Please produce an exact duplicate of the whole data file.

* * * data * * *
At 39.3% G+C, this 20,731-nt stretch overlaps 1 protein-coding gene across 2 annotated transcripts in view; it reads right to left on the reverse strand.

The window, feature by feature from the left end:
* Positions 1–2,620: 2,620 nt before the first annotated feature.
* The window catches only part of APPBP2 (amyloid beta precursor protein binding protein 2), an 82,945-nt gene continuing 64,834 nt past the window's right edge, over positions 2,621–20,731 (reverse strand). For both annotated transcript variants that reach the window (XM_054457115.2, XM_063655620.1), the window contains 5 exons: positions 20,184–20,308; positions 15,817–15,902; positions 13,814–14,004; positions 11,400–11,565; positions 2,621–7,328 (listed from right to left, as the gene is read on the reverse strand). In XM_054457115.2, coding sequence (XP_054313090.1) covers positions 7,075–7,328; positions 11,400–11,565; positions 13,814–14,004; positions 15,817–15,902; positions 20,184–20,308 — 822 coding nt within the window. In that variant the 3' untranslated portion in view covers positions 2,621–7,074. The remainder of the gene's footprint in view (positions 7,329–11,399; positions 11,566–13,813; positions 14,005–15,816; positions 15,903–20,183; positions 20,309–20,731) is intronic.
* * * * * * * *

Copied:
At 39.3% G+C, this 20,731-nt stretch overlaps 1 protein-coding gene across 2 annotated transcripts in view; it reads right to left on the reverse strand.

The window, feature by feature from the left end:
* Positions 1–2,620: 2,620 nt before the first annotated feature.
* The window catches only part of APPBP2 (amyloid beta precursor protein binding protein 2), an 82,945-nt gene continuing 64,834 nt past the window's right edge, over positions 2,621–20,731 (reverse strand). For both annotated transcript variants that reach the window (XM_054457115.2, XM_063655620.1), the window contains 5 exons: positions 20,184–20,308; positions 15,817–15,902; positions 13,814–14,004; positions 11,400–11,565; positions 2,621–7,328 (listed from right to left, as the gene is read on the reverse strand). In XM_054457115.2, coding sequence (XP_054313090.1) covers positions 7,075–7,328; positions 11,400–11,565; positions 13,814–14,004; positions 15,817–15,902; positions 20,184–20,308 — 822 coding nt within the window. In that variant the 3' untranslated portion in view covers positions 2,621–7,074. The remainder of the gene's footprint in view (positions 7,329–11,399; positions 11,566–13,813; positions 14,005–15,816; positions 15,903–20,183; positions 20,309–20,731) is intronic.